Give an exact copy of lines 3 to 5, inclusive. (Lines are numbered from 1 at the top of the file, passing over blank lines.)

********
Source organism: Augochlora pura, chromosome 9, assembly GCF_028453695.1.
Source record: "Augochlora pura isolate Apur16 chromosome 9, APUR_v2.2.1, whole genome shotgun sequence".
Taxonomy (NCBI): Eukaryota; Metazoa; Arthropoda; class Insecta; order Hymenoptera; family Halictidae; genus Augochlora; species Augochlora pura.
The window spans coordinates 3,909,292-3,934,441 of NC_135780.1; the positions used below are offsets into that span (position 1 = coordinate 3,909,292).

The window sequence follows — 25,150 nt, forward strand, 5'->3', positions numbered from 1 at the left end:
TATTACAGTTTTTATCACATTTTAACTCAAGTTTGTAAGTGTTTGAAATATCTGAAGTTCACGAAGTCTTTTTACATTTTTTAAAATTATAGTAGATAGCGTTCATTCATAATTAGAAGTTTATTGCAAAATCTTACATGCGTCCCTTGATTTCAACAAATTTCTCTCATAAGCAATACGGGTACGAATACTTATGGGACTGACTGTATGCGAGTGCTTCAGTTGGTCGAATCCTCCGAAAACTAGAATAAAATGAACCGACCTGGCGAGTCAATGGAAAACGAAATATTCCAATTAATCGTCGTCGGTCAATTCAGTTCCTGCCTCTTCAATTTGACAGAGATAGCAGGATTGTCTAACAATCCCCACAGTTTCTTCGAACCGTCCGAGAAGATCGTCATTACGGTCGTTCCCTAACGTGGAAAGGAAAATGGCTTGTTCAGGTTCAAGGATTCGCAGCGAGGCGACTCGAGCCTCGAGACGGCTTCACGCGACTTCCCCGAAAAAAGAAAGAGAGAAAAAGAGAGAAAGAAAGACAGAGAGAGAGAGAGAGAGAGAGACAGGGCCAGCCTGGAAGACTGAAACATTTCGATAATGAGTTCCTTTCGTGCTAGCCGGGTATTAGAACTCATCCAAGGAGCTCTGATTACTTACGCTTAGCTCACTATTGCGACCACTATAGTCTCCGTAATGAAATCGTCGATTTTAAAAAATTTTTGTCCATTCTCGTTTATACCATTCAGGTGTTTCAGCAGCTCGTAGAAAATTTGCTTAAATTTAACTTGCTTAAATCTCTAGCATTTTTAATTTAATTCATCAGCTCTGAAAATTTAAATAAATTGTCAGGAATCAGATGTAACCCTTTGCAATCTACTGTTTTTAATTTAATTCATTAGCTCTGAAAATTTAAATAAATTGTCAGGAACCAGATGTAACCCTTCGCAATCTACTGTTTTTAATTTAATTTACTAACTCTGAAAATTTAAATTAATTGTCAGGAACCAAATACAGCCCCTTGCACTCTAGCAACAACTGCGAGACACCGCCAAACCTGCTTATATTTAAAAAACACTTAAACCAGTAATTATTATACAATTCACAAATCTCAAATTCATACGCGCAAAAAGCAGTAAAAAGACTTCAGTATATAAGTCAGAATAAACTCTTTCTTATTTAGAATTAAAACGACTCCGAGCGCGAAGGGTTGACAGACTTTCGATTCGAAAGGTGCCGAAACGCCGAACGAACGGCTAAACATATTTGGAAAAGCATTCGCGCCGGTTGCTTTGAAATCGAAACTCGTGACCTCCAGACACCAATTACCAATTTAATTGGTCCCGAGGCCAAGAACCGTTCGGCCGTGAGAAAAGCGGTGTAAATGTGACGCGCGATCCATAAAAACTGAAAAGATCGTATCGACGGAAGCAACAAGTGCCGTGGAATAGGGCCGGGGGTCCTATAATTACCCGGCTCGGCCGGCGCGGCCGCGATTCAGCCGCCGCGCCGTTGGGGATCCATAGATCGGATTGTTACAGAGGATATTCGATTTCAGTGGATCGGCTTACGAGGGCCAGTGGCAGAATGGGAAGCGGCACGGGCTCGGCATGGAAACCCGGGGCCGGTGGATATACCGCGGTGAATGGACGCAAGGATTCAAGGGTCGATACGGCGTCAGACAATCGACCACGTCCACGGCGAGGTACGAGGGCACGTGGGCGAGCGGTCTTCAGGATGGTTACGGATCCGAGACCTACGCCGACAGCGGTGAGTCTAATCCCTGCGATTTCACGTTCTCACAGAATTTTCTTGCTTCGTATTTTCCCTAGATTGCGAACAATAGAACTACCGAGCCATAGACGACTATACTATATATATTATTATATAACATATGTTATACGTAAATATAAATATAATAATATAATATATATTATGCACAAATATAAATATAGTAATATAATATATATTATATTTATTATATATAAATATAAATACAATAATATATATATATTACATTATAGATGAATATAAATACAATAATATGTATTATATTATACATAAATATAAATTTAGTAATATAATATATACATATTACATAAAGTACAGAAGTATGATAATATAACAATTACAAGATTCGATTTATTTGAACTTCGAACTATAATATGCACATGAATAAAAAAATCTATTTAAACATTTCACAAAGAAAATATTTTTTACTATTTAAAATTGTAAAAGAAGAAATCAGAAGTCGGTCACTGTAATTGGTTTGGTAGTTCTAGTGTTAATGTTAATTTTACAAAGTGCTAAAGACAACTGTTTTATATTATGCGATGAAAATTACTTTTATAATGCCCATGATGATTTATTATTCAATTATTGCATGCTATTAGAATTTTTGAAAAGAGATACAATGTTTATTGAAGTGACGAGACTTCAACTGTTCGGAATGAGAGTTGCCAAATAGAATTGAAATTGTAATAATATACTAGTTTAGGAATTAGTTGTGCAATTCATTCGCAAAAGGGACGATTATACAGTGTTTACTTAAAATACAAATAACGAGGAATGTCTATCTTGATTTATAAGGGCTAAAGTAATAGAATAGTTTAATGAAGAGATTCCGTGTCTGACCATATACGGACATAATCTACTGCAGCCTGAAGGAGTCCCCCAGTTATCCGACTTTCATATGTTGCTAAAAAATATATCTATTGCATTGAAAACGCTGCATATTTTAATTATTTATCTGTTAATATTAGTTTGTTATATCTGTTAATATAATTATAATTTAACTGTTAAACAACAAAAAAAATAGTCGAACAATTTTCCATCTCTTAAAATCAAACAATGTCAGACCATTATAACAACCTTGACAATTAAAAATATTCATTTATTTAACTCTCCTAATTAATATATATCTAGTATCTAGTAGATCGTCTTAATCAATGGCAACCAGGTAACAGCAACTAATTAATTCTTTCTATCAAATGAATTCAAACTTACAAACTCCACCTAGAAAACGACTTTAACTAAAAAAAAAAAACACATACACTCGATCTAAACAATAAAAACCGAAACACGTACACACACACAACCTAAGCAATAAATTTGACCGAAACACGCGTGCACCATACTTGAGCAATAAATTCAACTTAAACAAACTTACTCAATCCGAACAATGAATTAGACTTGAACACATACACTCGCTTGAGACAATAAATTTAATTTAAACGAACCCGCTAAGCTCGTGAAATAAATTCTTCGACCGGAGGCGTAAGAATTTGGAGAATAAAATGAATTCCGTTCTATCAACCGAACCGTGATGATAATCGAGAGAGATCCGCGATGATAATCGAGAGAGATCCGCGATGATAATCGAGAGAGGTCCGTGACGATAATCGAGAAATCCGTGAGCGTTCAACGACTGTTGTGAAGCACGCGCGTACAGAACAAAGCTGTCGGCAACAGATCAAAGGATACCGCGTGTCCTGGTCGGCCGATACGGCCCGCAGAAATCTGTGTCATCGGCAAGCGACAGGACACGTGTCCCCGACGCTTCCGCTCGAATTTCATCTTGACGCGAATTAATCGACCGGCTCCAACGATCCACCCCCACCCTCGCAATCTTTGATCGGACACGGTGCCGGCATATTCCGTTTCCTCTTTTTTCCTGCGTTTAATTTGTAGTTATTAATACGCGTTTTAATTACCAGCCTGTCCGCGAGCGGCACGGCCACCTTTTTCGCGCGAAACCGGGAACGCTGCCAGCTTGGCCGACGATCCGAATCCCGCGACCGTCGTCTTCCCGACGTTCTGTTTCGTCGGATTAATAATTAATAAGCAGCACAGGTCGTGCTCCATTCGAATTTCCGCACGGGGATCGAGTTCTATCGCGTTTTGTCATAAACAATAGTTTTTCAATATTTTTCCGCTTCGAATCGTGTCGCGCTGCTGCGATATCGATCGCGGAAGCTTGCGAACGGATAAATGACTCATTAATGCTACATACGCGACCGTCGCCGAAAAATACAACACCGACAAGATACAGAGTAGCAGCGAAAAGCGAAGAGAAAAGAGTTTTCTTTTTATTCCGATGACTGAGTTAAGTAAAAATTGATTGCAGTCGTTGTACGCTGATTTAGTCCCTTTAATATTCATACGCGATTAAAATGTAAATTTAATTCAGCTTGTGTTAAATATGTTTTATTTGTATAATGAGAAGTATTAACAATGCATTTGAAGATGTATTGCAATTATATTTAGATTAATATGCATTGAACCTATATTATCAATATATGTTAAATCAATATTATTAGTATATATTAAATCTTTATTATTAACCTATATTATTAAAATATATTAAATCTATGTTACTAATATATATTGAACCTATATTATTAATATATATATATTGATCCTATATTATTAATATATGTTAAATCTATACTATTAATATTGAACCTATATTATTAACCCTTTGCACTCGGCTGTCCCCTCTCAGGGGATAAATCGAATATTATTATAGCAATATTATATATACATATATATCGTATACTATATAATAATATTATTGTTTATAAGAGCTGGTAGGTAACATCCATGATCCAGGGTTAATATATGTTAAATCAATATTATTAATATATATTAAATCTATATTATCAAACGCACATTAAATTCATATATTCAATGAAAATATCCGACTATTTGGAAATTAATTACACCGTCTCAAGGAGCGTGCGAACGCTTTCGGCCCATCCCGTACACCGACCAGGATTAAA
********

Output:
Taxonomy (NCBI): Eukaryota; Metazoa; Arthropoda; class Insecta; order Hymenoptera; family Halictidae; genus Augochlora; species Augochlora pura.
The window spans coordinates 3,909,292-3,934,441 of NC_135780.1; the positions used below are offsets into that span (position 1 = coordinate 3,909,292).

The window sequence follows — 25,150 nt, forward strand, 5'->3', positions numbered from 1 at the left end: